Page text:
Progressive TVs, PCs, tablets and smartphones are here to stay.
In the old days, “video display” used to mean “the TV” – more specifically, an analog input standard-definition TV. But that has all changed now. Today's new televisions are digital, and video viewing is becoming more popular on PCs, tablets and smartphones, creating a broader category of video display devices. These new devices are different from the old one in many ways, but one way in particular is that they’re not designed to support an interlaced (i) video format. The traditional 480i standard-definition programs and the new 1080i high-definition programs (both interlaced displays) just don’t work on these new devices, which are all displayed in progressive (p) video format.
Progressive displays show the whole picture or frame, while interlaced displays split each frame into an alternating series of lines (fields) and present them in sequence. While interlacing had big benefits for analog video transmission bandwidth, progressive video has a smoother picture and is much better suited for digital video distribution.
As more and more video content becomes available on these new devices, the need for video transcoding products that can ingest content in one format and output content in the video formats used for distribution will grow. Progressive video displays have come to dominate the in-home and mobile landscape, and the ability to effectively de-interlace 1080i (interlaced HD) and 480i (interlaced SD) program streams has shifted from a niche feature required only for “Web video” to a critical, must-have requirement for all TV Everywhere transcoding solutions.
Although several de-interlacing solutions have been available for a few years now, they are either ridiculously expensive platforms designed for post-production studios or super-low-complexity (and lower-quality) software packages designed for desktop and amateur production projects. The fact is we’re living in a multi-screen TV Everywhere world, and we need a better solution for multi-format transcoding – one that provides the professional-grade image quality to attract and retain HD subscribers, as well as the bandwidth efficiency to minimize the load on the IP video network at a cost that doesn’t break the bank when scaled up to hundreds or thousands of multi-profile streams.
Mobile devices, by far, represent the most rapidly growing video display market. Even though PCs, laptops, tablets and smartphones are all progressive (p), without robust support for interlaced video, the vast majority of HD programming is still delivered to service providers as 1080i (interlaced) video. But that’s not all: Take a wander through your local TV retailer, and just try to find a new HD television that supports 1080i but not 1080p. You guessed it: They’re not there. So the need for de-interlacing is clear.
Mainstream video distribution has historically required an interlaced format, and for that reason, de-interlacing is a relatively new requirement we’re just now coming to understand. There are many differences among the de-interlacing technologies and what they mean to us in terms of quality, efficiency and cost. Not all de-interlacing is created equally. Bad de-interlacing damages video quality and drives up per-stream bandwidth utilization, so it’s vital to get it right.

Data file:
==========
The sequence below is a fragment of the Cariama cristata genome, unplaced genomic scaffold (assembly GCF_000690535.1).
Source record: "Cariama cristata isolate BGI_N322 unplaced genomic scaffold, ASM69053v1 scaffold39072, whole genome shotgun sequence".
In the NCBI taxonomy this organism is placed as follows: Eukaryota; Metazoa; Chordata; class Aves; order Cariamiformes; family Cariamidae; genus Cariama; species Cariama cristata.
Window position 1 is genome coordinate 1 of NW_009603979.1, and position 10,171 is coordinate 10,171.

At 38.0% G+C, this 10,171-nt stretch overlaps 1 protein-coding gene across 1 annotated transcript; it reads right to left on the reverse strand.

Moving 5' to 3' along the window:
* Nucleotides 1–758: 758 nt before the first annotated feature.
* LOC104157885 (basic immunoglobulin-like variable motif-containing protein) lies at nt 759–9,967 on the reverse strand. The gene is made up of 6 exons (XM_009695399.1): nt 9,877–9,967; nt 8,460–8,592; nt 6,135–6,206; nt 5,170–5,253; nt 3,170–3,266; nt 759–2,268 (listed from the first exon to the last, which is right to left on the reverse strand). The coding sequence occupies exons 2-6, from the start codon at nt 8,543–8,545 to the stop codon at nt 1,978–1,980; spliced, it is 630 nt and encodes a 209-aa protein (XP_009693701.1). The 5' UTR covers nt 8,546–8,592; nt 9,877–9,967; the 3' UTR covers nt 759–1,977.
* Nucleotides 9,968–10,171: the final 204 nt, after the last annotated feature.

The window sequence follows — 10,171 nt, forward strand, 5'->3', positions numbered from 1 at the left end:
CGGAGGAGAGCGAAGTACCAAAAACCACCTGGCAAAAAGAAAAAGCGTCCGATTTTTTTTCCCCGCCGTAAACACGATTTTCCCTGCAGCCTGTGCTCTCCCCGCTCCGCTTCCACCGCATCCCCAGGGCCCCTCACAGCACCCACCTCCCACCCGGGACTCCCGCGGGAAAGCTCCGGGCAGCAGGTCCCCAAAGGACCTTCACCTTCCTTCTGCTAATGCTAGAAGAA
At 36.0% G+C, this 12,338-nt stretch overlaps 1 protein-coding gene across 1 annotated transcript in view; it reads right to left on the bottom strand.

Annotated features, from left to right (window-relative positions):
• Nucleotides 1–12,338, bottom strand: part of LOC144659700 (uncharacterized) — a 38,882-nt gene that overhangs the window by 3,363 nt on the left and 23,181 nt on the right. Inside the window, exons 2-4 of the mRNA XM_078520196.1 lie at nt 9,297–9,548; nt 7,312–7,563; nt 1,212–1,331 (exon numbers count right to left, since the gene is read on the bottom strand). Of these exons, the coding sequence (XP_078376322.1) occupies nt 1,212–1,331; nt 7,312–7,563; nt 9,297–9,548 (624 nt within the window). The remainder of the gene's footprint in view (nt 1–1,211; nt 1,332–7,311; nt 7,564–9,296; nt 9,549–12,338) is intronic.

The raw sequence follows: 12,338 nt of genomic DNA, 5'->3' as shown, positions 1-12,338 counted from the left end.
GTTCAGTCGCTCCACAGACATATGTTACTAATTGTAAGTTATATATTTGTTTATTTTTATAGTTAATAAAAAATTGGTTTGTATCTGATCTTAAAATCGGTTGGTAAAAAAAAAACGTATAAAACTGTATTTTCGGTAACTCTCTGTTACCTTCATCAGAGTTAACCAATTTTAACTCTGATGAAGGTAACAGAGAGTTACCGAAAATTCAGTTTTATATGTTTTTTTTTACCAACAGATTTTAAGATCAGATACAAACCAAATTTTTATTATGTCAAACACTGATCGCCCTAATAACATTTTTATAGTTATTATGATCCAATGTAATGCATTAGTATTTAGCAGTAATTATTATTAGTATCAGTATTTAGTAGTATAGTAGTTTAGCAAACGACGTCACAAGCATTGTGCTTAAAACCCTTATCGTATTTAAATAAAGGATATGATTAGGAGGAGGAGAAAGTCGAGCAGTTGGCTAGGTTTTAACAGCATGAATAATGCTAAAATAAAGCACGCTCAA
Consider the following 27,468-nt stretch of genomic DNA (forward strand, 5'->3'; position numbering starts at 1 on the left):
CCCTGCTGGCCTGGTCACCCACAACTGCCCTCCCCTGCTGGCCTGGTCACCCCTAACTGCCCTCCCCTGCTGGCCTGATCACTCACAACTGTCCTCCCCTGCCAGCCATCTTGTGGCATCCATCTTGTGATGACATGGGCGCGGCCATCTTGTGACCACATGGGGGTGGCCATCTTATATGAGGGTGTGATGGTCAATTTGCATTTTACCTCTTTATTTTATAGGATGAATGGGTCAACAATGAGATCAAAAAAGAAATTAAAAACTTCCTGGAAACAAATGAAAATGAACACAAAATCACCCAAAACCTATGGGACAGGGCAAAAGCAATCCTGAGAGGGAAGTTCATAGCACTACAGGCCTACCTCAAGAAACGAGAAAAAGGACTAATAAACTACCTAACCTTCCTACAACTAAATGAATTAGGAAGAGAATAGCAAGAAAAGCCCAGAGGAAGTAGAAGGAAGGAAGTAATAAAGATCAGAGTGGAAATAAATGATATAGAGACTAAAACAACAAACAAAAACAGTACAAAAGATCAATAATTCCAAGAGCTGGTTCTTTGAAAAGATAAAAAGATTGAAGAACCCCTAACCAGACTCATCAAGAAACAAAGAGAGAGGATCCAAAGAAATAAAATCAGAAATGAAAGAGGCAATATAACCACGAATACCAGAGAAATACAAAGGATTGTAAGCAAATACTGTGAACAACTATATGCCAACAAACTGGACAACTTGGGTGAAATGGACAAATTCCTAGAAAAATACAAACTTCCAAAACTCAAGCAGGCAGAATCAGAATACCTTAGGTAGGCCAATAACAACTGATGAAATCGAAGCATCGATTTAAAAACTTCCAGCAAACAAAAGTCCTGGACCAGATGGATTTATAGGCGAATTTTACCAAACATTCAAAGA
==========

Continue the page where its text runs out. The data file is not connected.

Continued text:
HISTORY OF INTERLACED AND PROGRESSIVE VIDEO
To fully understand the need for deinterlacing, we first need to take a brief look at its history, starting with interlaced video display. The detailed historical background and context for interlaced video can be found on Wikipedia , but, in summary, the interlacing method was developed to save on transmission bandwidth in the early days of analog TV. Because so many televisions and converters that only supported interlaced content were purchased and installed over the last 30-plus years, content providers distribute a matching format, and much of the content distributed today is still interlaced. As the progressive displays take over the videoviewing landscape, these feeds need to be converted – thus, the need for a new and better de-interlacing solution is required.
One medium that has always been produced in a progressive format is film. Film is typically shot in 24 (progressive) frames per second. In order to adapt film for interlaced screens, encoders used a technique called telecine. Telecine basically means taking 24-progressive-frames-per-second content and turning it into interlaced content at an equivalent of 30 frames per second. Because of the popularity of home movie watching, de-interlacing as applied to telecine film content has been in widespread use for many years, and it essentially reverses the telecine process prior to display – putting objects back into the frame in which they were originally recorded. However, unlike film, native interlaced video content represents a much more difficult challenge to de-interlace due to the fact that objects in motion may have moved between fields. In other words, you can’t put them back into the original frame because there is no original complete frame. This means that each field may contain unique temporal information (where an object is moving), while simultaneously containing spatial information for static objects.
Early attempts at de-interlacing native video include blind field combining, whereby adjacent fields are simply combined into a single frame. This approach, called “Weave,” works great for spatial details of static content, but it immediately breaks down with content that is in motion between fields. The artifact created is called “combing” or (no joke) “mice-teeth” and can be seen in Figures 1 and 2.
Another de-interlacing approach commonly used to improve on combing artifacts is to perform intra-field processing. Intra-field processing uses line doubling, or line interpolation (commonly called “Bob”), on individual fields. Using Bob improves quality by reducing combing artifacts, but because the alternate field is either thrown out or replaced with a basic interpolation, the resulting frame has reduced vertical resolution and can be overly soft and fuzzy. While softer airbrushed images were popular 40-plus years ago, they’re not exactly what today’s HD consumer has come to expect.
The result of a Bob de-interlaced video is an improvement over Weave when objects are in motion, such as players on a field, but it comes with a loss of detail for static content that is not in motion, such as a half-time anchor behind the desk. Furthermore, line doubling or line interpolation schemes of Bob de-interlaced video may also introduce stair-step artifacts along diagonal lines, known as “The Jaggies” (see Figure 3).